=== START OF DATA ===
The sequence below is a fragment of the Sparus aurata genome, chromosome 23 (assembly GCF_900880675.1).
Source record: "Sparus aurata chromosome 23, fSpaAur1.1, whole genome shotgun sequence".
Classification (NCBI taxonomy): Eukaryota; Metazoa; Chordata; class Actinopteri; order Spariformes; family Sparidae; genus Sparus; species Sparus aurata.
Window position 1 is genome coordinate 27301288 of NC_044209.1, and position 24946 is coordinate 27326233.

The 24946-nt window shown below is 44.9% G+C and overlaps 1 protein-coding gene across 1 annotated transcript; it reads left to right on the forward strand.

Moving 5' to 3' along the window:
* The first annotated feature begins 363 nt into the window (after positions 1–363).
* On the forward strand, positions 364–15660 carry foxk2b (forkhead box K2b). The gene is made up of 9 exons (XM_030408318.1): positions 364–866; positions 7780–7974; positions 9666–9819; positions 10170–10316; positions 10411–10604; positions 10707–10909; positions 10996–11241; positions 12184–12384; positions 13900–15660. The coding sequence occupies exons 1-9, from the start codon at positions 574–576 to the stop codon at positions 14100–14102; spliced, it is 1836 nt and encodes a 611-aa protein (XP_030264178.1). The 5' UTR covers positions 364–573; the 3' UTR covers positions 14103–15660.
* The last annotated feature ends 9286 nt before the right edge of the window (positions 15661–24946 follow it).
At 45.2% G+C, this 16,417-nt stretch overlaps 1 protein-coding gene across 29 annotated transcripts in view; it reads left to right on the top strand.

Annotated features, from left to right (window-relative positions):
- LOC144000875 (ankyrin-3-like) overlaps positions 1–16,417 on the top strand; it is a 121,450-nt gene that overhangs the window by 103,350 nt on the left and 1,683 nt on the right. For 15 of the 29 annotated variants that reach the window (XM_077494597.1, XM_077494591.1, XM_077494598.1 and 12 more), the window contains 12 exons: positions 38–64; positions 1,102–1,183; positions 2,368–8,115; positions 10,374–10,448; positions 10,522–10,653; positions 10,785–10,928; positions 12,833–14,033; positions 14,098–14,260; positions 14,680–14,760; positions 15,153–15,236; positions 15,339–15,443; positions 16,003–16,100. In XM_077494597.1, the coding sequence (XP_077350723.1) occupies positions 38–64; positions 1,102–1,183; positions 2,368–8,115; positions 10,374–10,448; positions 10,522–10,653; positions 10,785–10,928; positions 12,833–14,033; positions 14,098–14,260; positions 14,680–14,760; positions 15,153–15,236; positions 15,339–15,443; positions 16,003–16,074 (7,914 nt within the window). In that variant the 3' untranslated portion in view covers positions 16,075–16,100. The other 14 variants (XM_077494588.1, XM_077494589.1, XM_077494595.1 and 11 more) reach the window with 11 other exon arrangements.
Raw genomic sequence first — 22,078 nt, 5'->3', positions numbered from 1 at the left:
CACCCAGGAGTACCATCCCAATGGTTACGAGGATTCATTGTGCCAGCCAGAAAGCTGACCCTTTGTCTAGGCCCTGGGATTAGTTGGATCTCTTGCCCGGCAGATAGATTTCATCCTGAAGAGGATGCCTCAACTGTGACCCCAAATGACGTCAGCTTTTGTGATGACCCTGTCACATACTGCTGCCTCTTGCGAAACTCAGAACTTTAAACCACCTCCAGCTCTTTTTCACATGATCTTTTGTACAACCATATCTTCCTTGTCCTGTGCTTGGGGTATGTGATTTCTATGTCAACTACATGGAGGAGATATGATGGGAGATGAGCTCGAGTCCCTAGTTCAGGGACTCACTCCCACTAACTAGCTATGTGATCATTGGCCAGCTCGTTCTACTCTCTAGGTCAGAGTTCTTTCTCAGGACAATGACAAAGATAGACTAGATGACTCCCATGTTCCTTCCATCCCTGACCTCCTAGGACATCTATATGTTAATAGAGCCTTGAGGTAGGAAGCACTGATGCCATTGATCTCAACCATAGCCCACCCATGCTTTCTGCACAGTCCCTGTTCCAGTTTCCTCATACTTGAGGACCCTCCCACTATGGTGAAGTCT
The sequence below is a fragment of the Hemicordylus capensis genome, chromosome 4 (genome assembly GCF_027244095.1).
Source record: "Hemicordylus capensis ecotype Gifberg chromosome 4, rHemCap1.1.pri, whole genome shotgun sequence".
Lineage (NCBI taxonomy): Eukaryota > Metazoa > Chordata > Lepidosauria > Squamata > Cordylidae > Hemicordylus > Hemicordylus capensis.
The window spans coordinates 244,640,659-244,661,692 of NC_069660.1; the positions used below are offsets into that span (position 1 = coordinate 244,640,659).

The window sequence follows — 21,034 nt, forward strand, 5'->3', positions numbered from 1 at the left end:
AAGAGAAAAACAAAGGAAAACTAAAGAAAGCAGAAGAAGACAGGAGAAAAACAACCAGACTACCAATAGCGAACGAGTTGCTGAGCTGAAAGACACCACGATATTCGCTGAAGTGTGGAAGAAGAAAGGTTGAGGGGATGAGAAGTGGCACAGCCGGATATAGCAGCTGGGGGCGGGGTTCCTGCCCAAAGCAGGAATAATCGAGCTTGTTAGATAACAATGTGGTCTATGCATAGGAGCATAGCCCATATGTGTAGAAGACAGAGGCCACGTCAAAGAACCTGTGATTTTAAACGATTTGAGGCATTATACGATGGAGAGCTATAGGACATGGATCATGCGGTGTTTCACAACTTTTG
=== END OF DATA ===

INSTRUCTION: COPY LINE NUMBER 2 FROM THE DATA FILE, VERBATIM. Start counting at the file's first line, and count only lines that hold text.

Source record: "Sparus aurata chromosome 23, fSpaAur1.1, whole genome shotgun sequence".